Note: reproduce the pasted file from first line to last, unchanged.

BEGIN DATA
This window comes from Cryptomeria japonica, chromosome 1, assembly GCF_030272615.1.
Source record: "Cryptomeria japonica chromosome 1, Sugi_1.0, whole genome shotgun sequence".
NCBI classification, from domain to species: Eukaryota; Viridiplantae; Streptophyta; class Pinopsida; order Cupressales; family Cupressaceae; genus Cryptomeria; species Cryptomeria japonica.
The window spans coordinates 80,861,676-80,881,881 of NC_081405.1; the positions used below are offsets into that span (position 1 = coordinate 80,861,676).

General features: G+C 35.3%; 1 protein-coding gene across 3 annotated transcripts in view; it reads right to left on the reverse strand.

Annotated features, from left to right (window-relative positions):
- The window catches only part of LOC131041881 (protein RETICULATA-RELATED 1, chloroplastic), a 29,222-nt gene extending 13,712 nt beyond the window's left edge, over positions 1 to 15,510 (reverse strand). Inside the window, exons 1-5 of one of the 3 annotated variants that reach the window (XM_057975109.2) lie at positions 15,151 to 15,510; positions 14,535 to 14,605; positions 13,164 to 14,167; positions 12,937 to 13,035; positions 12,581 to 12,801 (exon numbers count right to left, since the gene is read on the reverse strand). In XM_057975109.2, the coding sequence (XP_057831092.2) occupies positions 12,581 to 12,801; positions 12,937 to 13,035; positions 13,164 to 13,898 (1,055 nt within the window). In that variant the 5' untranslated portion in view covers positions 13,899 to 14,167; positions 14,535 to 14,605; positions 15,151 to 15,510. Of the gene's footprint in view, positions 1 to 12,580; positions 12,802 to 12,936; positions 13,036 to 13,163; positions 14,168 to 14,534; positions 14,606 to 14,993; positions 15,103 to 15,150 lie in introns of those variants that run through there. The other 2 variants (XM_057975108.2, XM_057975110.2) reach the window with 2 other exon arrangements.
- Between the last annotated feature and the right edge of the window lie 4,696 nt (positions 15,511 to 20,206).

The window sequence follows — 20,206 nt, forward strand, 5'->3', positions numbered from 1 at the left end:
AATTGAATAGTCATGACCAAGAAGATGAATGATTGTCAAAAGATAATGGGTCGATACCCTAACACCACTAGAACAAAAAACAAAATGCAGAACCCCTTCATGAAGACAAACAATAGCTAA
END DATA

This window comes from Cryptomeria japonica, chromosome 1, assembly GCF_030272615.1.
Source record: "Cryptomeria japonica chromosome 1, Sugi_1.0, whole genome shotgun sequence".
NCBI classification, from domain to species: Eukaryota; Viridiplantae; Streptophyta; class Pinopsida; order Cupressales; family Cupressaceae; genus Cryptomeria; species Cryptomeria japonica.
The window spans coordinates 80,861,676-80,881,881 of NC_081405.1; the positions used below are offsets into that span (position 1 = coordinate 80,861,676).

General features: G+C 35.3%; 1 protein-coding gene across 3 annotated transcripts in view; it reads right to left on the reverse strand.

Annotated features, from left to right (window-relative positions):
- The window catches only part of LOC131041881 (protein RETICULATA-RELATED 1, chloroplastic), a 29,222-nt gene extending 13,712 nt beyond the window's left edge, over positions 1 to 15,510 (reverse strand). Inside the window, exons 1-5 of one of the 3 annotated variants that reach the window (XM_057975109.2) lie at positions 15,151 to 15,510; positions 14,535 to 14,605; positions 13,164 to 14,167; positions 12,937 to 13,035; positions 12,581 to 12,801 (exon numbers count right to left, since the gene is read on the reverse strand). In XM_057975109.2, the coding sequence (XP_057831092.2) occupies positions 12,581 to 12,801; positions 12,937 to 13,035; positions 13,164 to 13,898 (1,055 nt within the window). In that variant the 5' untranslated portion in view covers positions 13,899 to 14,167; positions 14,535 to 14,605; positions 15,151 to 15,510. Of the gene's footprint in view, positions 1 to 12,580; positions 12,802 to 12,936; positions 13,036 to 13,163; positions 14,168 to 14,534; positions 14,606 to 14,993; positions 15,103 to 15,150 lie in introns of those variants that run through there. The other 2 variants (XM_057975108.2, XM_057975110.2) reach the window with 2 other exon arrangements.
- Between the last annotated feature and the right edge of the window lie 4,696 nt (positions 15,511 to 20,206).

The window sequence follows — 20,206 nt, forward strand, 5'->3', positions numbered from 1 at the left end:
AATTGAATAGTCATGACCAAGAAGATGAATGATTGTCAAAAGATAATGGGTCGATACCCTAACACCACTAGAACAAAAAACAAAATGCAGAACCCCTTCATGAAGACAAACAATAGCTAA